With the season coming into view, let's take a look at what we learned in the Big East this spring.
1. Running backs have to prove themselves. Isaiah Pead is gone. Antwon Bailey is gone. Ray Graham is coming off a serious knee injury. There are some major question marks at virtually every Big East school at this position headed into the fall. Chief among them -- how does Graham do a year removed from ACL surgery? How do Cincinnati, Syracuse and Louisville spread the ball to their various running backs? How does Temple replace the production of Bernard Pierce? Does Savon Huggins improve on his injury-shortened freshman season at Rutgers? How is Lindsey Lamar used in the backfield at USF? Can Lyle McCombs repeat as a 1,000-yard rusher for UConn?
2. Next sack leader? The Big East generally has some of the top leaders in sacks in the country. Last year, it was Trevardo Williams and Aaron Donald who emerged to finish in the Top 10. The year before, it was first-year Big East player Bruce Irvin. So who is the next Big East player to lead the charge? USF defensive end Ryne Giddins, Cincinnati defensive end Walter Stewart and UConn tackle Ryan Wirth all had terrific springs so keep those names in mind as the season begins.
3. Earth to offense. We had an inkling that the Big East defenses would be way ahead of the offenses this spring, and that all came to fruition once the spring games were played. Defenses essentially dominated at nearly every school. Syracuse did not score a point on offense; UConn had two total offensive touchdowns; USF quarterback B.J. Daniels went 9-of-26 for 88 yards in the Bulls' spring game; Chris Coyer and his receivers struggled in the Temple spring game; and the Pitt passing game was just so-so in its final scrimmage. While it is true defenses are usually ahead of the offenses in the early going of practices, it is obvious most every offensive unit needs to get much better this offseason.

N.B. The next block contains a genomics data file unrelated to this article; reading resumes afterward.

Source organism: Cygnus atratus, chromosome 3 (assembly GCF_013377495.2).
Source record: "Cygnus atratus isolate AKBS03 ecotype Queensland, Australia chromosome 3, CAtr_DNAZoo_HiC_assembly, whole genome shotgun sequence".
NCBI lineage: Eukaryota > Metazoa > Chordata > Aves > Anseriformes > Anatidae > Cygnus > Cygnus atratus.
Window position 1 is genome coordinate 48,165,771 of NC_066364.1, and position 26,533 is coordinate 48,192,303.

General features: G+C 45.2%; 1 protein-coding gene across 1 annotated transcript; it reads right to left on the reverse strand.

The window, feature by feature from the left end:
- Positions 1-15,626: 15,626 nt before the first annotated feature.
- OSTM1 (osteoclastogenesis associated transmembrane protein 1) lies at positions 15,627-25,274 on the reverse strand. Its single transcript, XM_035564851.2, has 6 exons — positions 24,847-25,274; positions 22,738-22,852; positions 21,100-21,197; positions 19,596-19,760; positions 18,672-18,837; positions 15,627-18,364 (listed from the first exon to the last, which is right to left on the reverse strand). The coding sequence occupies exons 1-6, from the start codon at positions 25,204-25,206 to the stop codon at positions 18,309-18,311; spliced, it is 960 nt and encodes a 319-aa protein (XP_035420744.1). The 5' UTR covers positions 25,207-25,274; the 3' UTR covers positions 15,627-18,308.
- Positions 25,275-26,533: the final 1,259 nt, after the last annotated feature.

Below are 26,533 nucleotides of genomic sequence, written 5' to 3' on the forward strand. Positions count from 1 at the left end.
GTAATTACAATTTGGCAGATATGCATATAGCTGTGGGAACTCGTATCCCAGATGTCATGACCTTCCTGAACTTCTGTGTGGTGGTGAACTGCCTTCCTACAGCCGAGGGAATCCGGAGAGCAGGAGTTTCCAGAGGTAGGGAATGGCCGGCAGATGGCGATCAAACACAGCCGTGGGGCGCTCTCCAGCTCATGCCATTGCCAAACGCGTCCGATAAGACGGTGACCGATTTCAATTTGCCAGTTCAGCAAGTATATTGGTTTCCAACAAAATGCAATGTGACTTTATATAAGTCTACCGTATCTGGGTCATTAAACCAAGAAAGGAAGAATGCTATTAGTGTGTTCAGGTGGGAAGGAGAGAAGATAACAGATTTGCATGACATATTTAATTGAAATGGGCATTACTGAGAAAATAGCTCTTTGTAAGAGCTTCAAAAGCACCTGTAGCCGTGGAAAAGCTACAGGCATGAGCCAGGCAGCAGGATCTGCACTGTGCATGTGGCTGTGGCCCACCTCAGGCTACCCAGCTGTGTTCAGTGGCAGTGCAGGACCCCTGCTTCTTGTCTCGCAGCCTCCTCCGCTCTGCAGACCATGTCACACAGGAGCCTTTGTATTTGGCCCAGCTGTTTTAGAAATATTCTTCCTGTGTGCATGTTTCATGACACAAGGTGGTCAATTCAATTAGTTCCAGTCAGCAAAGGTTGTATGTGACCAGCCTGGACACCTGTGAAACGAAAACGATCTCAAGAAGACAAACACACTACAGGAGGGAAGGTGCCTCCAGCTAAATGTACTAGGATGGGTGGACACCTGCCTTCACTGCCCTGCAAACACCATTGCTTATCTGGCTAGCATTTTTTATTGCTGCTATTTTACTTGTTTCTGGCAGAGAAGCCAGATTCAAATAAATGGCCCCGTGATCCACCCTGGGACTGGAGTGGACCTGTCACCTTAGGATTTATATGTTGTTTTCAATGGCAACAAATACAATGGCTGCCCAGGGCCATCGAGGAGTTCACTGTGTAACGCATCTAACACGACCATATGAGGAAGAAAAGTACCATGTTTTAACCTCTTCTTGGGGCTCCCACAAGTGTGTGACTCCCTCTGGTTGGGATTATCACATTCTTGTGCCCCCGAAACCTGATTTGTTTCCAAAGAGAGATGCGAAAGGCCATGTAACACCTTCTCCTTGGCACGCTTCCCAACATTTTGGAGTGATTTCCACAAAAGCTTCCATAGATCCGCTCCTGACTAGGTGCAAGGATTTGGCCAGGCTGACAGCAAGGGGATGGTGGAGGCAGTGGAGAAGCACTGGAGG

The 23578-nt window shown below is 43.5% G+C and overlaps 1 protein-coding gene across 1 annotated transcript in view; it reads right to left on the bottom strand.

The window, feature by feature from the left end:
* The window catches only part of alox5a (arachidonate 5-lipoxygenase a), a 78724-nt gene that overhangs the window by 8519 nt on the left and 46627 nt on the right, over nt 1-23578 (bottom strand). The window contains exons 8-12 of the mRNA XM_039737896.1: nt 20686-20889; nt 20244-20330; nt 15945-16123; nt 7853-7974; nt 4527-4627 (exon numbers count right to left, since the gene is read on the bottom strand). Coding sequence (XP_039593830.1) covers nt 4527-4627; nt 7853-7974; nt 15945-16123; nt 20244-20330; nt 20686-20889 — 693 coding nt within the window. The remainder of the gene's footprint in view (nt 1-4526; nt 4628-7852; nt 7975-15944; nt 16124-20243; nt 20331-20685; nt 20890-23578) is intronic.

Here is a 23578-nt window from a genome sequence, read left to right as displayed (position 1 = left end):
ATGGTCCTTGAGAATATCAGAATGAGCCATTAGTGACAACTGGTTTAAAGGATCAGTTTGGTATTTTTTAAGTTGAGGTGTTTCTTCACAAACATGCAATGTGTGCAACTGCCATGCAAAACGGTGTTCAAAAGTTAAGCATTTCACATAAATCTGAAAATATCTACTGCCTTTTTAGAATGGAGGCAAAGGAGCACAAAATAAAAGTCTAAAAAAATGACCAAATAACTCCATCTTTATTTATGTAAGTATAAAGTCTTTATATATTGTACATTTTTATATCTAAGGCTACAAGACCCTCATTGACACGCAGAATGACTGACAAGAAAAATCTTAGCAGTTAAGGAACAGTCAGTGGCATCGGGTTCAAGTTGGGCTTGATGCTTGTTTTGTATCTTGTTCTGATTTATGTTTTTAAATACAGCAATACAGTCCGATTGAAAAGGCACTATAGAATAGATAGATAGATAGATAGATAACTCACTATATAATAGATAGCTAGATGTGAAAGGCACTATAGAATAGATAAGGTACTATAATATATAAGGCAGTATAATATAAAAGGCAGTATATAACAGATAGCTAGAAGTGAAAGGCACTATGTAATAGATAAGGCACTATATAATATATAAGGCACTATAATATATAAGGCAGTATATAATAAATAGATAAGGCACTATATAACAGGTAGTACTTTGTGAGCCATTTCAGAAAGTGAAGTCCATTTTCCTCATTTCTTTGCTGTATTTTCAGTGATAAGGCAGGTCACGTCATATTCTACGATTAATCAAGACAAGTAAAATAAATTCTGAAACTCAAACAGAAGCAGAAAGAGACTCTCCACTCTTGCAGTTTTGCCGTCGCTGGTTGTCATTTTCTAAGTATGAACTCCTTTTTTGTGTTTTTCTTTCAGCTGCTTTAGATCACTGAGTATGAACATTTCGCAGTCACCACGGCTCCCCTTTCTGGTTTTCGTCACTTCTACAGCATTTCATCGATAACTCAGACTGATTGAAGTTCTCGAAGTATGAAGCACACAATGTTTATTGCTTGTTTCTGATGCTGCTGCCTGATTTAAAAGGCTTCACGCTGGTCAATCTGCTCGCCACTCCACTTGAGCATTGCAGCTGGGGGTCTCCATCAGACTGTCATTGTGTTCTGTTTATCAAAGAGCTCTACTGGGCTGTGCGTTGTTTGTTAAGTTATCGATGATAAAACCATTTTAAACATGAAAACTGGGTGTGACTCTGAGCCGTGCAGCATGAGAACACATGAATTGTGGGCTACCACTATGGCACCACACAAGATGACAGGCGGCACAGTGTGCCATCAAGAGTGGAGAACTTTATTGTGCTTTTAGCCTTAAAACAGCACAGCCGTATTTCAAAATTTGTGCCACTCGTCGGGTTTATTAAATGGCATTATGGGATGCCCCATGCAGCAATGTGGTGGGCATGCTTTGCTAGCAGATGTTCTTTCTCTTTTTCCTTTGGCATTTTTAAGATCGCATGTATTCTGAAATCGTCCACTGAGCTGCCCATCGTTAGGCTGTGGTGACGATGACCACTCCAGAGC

4. Bridgewater: Rising star. It was apparent that Louisville had a special player in Teddy Bridgewater last season. But worries about a potential "sophomore slump" have been temporarily put to rest after the spring he had. Bridgewater was stellar in the spring game, going 19-of-21 for 257 yards and three touchdowns. Afterward, offensive coordinator Shawn Watson said that Bridgewater completed about 70 percent of his passes in the spring. "I know he's been lights out," Watson said. "He's really played very well. I challenged him with the things he needed to get better with and use all the tools he has available to him. As a young player, he didn't quite get it. Now he's getting it. You're seeing a lot more completions now. He's worked hard. He's doing a lot of good things with his eyes and playing well."
5. Athletes (almost) everywhere. One trend to watch is the conversion of quarterbacks to running backs/receivers. Cincinnati moved Jordan Luallen to receiver, and he is expected to see time as a Wildcat quarterback as well. Ashton Broyld has been moved to running back, though he also played receiver in the spring game. Louisville converted quarterback Dominique Brown to running back last fall, and he is in contention to win the starting job. Temple running back Jalen Fitzpatrick was recruited as a quarterback out of high school. Those four players have the potential to be huge assets to their team. There were a few other notable position switches as well -- Lindsey Lamar is now at running back at USF; and Jeremy Deering is now a receiver at Rutgers.